Plié While You Read This (Exercise At The Office)

Elephant Plié at Desk

Stand Up While You Read This! is the title of an alarming (if not completely surprising) article by Olivia Judson in this week’s New York Times. Judson discusses new studies that show that sitting for long periods every day contributes to obesity (and a bunch of attendant illnesses) not only because sitting, such a passive activity, doesn’t burn many calories but because it actively changes the body’s metabolism.

What’s worse is that many of the negative aspects of sitting are not countered by regular exercise;  one hour of exercise just can’t do battle against hours of lumpishness.

The trick apparently is to break up those lumpy hours, to stand up more–while on the phone, while on the computer.  Standing up at the computer seems at bit hard to me, but some people advocate standing desks with slow moving treadmills beneath them;  others exchange office chairs for those big bright blue therapy balls.   (Oh yes!  I can see sitting on a therapy ball going over very well at my office!)

I don’t think my employer would pay for a slow treadmill either.  (Generally, employers, outside of factories, only go for metaphorical treadmills.)

So what is a worker with a sedentary job (let’s say, in an office) to do?    Some suggestions:

1.  Plié.  You know, deep knee bends, like a ballet dancer.   During those phone calls that you remember to stand up for.  But also, while washing your hands at the lavatory sink, while waiting for the copy machine or coffee machine or elevator.  While in the elevator. It’s low-tech, stationary, and, if you don’t add in arm gestures and are not wearing a short skirt, may not even be very noticeable.  (You may want to stick to demi-pliés and not the full bore ones.)

2.  Continuing in the dance mode, sashay!  Sashaying is a slightly twisting, slightly waltzy, sidestep, with arms extended. Sashaying will get your blood flowing, make you feel terrific (an aura of Fred Astaire almost instantly descends), and also get you to your destination faster.  While it is, theoretically, a graceful maneuver, you may want to save it for those moments when alone in office corridors, or for the stretches of space between open doors.   If you don’t have enough rhythm for a good sashay, pretend you work for the Ministry of Silly Walks.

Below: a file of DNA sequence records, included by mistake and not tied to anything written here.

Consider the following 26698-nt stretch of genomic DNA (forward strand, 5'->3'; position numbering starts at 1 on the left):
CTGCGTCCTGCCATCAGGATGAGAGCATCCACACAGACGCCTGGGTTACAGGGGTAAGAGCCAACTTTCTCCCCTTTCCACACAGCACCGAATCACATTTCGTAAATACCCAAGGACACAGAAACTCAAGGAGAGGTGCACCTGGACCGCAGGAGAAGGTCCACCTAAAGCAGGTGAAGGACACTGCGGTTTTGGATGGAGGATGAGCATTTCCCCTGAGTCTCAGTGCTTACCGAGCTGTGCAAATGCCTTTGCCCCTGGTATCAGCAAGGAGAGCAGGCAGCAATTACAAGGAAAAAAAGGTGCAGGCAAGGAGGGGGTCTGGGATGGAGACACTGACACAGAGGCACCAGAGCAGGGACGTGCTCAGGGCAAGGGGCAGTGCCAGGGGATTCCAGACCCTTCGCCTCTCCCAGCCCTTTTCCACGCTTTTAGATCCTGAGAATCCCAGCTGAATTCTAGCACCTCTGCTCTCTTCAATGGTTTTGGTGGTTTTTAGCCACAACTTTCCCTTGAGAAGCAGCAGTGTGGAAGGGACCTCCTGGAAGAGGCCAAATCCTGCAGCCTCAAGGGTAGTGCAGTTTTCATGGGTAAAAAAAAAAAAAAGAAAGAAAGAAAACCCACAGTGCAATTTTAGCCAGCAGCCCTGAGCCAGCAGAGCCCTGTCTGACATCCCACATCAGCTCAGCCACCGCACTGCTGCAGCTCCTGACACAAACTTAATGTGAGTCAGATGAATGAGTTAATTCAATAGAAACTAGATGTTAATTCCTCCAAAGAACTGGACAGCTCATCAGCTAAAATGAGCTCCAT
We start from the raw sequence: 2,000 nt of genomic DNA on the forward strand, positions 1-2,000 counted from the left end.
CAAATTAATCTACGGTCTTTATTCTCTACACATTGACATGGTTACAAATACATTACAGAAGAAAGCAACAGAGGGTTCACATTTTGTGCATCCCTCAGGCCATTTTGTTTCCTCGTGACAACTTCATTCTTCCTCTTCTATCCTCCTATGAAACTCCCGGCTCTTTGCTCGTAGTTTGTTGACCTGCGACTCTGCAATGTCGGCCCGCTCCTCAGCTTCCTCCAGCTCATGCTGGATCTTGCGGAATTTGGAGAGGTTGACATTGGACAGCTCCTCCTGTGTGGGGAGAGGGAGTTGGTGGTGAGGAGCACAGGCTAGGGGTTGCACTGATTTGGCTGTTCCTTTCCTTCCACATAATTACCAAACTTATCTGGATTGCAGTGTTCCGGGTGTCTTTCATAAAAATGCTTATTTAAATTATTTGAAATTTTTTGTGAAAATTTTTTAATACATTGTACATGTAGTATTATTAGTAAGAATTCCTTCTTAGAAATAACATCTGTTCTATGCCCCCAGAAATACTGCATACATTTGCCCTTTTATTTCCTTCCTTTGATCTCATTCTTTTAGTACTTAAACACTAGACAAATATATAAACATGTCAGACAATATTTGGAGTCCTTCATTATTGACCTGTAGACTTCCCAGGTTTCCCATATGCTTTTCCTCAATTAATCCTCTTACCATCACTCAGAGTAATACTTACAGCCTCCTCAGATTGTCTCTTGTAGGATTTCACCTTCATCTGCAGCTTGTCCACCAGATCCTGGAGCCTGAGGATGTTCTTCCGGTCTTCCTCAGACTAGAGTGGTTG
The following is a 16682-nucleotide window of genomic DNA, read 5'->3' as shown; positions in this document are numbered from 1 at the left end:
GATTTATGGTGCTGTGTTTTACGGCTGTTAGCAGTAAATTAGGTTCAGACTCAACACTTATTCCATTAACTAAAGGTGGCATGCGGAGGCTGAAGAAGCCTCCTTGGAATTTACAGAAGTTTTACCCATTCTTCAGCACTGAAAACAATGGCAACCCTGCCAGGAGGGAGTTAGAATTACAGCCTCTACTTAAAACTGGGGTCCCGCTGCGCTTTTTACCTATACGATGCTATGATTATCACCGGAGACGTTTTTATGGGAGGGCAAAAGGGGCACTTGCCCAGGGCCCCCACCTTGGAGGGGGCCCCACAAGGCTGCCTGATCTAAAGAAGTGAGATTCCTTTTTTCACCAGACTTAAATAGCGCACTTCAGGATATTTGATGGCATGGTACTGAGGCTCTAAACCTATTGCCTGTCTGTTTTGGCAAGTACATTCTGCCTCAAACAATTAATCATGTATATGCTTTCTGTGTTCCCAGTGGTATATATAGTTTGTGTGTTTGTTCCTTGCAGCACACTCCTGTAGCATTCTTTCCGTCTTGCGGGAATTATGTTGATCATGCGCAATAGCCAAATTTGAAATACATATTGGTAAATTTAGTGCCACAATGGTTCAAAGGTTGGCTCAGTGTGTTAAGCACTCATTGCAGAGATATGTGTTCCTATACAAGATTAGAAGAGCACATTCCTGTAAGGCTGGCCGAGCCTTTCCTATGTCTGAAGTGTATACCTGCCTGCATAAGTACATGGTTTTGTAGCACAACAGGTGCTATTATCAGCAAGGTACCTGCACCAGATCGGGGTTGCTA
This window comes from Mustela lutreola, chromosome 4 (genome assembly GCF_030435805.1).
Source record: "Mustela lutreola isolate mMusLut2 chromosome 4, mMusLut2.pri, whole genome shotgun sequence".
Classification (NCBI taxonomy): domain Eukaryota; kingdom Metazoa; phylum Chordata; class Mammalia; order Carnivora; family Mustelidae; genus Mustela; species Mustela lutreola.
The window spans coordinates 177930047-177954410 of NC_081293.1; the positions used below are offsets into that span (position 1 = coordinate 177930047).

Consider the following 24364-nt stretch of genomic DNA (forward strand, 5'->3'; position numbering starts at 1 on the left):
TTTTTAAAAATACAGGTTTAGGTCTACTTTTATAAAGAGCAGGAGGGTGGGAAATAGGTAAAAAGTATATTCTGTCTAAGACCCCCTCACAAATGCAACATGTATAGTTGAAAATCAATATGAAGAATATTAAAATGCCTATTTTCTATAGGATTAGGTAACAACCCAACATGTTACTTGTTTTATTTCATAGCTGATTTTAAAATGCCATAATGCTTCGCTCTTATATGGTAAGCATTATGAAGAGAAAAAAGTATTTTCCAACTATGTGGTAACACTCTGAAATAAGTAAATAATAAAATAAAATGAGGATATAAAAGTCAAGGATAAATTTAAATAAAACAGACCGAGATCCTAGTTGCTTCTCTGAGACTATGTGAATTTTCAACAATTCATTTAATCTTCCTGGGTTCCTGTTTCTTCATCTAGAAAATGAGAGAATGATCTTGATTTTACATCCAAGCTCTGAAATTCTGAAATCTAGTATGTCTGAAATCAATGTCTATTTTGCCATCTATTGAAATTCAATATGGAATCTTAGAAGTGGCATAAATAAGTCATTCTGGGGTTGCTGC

3.  Take advantage of whatever privacy finds your way.  You have a moment in the Ladies’ Room—try to squeeze in twenty jumping jacks.  (Your heart will not only race from the exercise but from the fear of discovery.)

4.  Make your chair your friend rather than enemy.  Squat.  (Be careful if your chair has wheels.)  I haven’t seen any studies on this, but squatting’s got to be better than sitting.  (Non-obese people squat all over the world.)  Admittedly, squatting is a bit hard on knees that have been doing a lot of pliés.

If you can’t squat, try sitting cross-legged.  (How many obese meditators have you seen?)

Use your armrests for dips.   Try to keep the weight balanced so your chair doesn’t fall over.   (Work on curls while picking up the chair.)

5.  Use your arms too, extend, wiggle. Yes, it’s a little distracting to do arm exercises while talking on the phone or while looking at a computer screen, but it’s a lot less distracting than talking on the phone WHILE looking at a computer screen.  (You know those long distracted silences.  Sometimes they are even your long distracted silences.)

The great thing about all these techniques is that they will burn calories, reduce your chances of sitter’s metabolism, and also, by raising your silliness level, give a lift to both energy and spirits.  Your co-workers, at least, should have a good laugh.

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3 Comments on “Plié While You Read This (Exercise At The Office)”

  1. Sian Says:

    Karin,
    At the risk of taking someone’s blog seriously and looking like a rube who lives on, and almost under many wave-crashed rocks, I’m sending you another suggestion. You could also replace your chair with a ball – one of those big bouncy air-filled exercise versions that waft plastic smells around. They require your muscles to work in tiny movements all day long to maintain stability. You will look silly – a princess on a pea – and come only in silly colours but the workaholics I know (film/video editors) swear by them. I guarantee everyone for miles around will come to visit – to my mind an embarrassment preferable to that of being caught in a plie.
    But more poems Karin – you’re a wonderful poet!

    • manicddaily Says:

      Dear Sian,

      Seems like it would be awfully hard to squat on a big bouncy ball. Though I’ll certainly think about it.

      Thanks much for the compliment re poems. I have a lot on already (under ‘poetry’) but will keep that in mind. I’m hoping to publish a book soon (which I’m sure I will tell everyone about-that and the exercise balls.)

      K.


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